Nevertheless, the EUR 100 capitalization does not address the core of the matter: the sovereign insolvency and lack of economic competitiveness. More on this in a forthcoming article: France - EZ weak link.
BIGSPIF = Belgium, Ireland, Greece, Spain, Portugal, Italy, France

09 October 2011

Who should be single A rated: Italy or France?

I am amazed that France rating has not been downgraded as yet: it does not deserve a AAA by a long margin.

First, have a look at current rating for European countries (please note that since this table was published, Moody’s downgraded Italy 3 notch to A2 from Aa2, i.e. the same as Poland or Cyprus). This downgrade is probably justified in itself, but I am questioning how France can retain the top rating.
From data published by the OECD in May and the IMF in September, France is in a worse shape than Italy according to many indicators.

1. Debt/GDP

If the debt/GDP is the Achilles heel to Italy, its growth is nowhere comparable to France’s which is catching up quickly: +6% for Italy for the period 2000-2012 and +52% for France.
2. Real DGP growth

France is much better off with GDP growth twice the pace of Italy during 2000-2012 at 1.5%. French growth is however mainly due to domestic consumption spurred by the state welfare that France can no longer afford.
3. General Government Financial Balances

The French welfare state largess translated into higher budget deficits whatever the Government (France hasn’t had any balanced budget since 1978): the Maastricht 3% deficit ceiling was respected only 4 times since 2000, France doing much worse than the eurozone average since 2008 (-5.9% vs. -4.6%); - Italy fared better with -4.1%.
Analyzing further the budget, the situation looks even much worse for France: its primary budget balance has been negative for 10 years whilst Italy had always been positive (note that Italy’s primary budget is even much better than Germany). The IMF does not expect France’s primary budget to become positive before 2015.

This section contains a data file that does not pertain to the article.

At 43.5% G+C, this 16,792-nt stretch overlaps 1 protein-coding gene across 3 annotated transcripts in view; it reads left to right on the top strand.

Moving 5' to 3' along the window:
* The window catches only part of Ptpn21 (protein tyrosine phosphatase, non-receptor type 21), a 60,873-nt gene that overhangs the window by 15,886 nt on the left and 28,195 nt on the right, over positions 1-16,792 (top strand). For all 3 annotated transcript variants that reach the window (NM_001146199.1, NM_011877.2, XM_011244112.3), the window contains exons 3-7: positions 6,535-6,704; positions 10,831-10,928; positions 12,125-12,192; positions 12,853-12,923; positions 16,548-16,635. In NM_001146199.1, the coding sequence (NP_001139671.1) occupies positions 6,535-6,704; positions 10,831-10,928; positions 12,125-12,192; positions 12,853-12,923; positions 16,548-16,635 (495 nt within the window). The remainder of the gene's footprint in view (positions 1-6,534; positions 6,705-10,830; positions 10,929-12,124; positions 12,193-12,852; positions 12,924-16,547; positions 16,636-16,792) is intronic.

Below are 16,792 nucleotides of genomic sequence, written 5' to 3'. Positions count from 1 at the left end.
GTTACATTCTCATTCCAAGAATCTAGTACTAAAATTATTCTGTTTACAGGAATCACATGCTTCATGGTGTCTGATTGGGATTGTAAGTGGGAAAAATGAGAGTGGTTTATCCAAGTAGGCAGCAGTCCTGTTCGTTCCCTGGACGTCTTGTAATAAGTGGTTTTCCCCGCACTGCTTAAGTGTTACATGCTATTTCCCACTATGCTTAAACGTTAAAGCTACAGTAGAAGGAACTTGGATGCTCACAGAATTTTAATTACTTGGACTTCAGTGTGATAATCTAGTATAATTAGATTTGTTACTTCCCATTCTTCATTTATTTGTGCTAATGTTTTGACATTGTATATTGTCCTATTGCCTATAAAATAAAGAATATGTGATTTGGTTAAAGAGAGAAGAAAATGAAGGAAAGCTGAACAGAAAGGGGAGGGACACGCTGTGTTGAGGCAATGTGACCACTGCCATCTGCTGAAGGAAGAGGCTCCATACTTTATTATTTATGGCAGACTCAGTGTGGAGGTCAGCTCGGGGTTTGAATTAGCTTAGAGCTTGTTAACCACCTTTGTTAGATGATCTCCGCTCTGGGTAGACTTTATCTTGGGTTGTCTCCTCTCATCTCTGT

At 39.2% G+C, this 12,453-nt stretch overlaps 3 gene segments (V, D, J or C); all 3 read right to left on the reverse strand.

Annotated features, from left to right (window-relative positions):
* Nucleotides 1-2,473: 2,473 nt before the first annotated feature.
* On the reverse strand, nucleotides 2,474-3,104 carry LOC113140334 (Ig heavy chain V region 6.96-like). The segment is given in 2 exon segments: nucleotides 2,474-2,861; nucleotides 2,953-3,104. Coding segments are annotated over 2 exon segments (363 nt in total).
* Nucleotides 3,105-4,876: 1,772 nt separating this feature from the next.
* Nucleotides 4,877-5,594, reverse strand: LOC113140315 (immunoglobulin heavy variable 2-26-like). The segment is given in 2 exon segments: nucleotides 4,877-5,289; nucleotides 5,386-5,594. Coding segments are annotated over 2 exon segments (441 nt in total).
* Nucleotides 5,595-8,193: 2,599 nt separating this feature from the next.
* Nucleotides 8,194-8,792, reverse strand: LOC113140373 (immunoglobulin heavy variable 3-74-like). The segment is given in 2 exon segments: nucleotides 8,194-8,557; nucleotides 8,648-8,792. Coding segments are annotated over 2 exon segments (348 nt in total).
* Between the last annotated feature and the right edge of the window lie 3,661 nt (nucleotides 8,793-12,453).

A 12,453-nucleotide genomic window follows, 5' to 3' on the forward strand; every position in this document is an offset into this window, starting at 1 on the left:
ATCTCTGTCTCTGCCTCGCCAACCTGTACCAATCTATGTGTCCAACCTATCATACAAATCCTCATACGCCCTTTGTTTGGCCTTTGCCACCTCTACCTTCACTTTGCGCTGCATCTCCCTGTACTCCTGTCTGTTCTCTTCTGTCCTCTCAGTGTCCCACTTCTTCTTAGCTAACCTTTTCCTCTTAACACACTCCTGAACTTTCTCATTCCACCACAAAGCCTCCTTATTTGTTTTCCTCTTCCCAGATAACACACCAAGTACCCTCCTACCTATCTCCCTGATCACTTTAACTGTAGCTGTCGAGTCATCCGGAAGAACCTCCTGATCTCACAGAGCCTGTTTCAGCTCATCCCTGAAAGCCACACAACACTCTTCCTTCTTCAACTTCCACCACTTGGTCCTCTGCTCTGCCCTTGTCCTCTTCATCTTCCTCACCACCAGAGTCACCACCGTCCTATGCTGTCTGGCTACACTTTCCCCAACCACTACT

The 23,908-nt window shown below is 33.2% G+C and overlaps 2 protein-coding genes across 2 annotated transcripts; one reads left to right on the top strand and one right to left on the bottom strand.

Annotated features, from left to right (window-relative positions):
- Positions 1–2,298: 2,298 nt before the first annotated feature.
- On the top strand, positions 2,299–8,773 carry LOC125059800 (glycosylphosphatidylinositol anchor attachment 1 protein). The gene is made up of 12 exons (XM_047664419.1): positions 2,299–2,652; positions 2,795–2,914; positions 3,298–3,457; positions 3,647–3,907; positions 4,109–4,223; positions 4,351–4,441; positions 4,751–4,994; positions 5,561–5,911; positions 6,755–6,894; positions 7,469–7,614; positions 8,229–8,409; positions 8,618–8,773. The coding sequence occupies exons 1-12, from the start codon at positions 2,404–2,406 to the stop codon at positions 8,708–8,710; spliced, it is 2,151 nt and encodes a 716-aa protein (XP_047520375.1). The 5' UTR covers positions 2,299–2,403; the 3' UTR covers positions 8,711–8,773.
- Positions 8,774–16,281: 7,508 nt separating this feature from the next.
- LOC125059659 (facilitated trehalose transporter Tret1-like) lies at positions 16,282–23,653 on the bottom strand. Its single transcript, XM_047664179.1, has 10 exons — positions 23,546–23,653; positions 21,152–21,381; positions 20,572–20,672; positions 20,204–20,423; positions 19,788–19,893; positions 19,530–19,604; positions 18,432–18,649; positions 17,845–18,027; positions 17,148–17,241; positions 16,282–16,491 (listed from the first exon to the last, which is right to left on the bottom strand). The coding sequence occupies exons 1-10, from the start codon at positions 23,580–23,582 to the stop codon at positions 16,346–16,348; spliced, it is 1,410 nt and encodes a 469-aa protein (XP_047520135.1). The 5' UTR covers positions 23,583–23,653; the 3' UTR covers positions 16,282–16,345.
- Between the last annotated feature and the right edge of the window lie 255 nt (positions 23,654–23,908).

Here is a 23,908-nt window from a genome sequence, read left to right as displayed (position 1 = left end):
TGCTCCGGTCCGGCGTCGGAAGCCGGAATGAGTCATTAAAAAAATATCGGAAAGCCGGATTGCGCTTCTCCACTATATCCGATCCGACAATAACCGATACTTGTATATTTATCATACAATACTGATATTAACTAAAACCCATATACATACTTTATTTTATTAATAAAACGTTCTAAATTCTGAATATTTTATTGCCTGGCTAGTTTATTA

4. Trade balance (goods & services)

This indicator is not helping out France’s precarious position, to the contrary. Since 2005 France has experienced increasing trade deficits, together with Italy but with an incomparable magnitude: USD 489 billion cumulated, 2.3 times more than Italy; Germany in the meantime accumulated a USD 1550 billion surplus. In percentage of GDP the analysis is the same.

True France enjoys a net investment income whilst Italy is negative, which translates into a comparably better current account for France.
5. Unemployment rate

Unemployment is another indicator where France is not comparing well with Italy, underperforming since 2003.

France does not deserve the top rating with the three main rating agencies (by the way, when European politicians accuse these agencies of an American plot against Europe, beyond being a “scapegoating” affirmation, they should remember that Fitch belongs to a French company, Fimalat).
According to the indicators presented, France should hardly be better rated than Italy.

Add guarantees to be given by France for Dexia’s failure (where France should bear most of the burden since most of the problem arises from Dexia CLF - the French part of the group with 259 x leverage!) and I do not see how and why France will keep its AAA. Belgium is under watch for possible downgrade following Dexia’s bankruptcy. It is also quite “funny” to watch France arm twisting Belgium to bear most of the burden in order to keep its AAA (that it will loose anyway): how guarantees for the EUR 95 billion impaired portfolio will be shared (EUR 66 billion in Dexia CLF balance sheet)…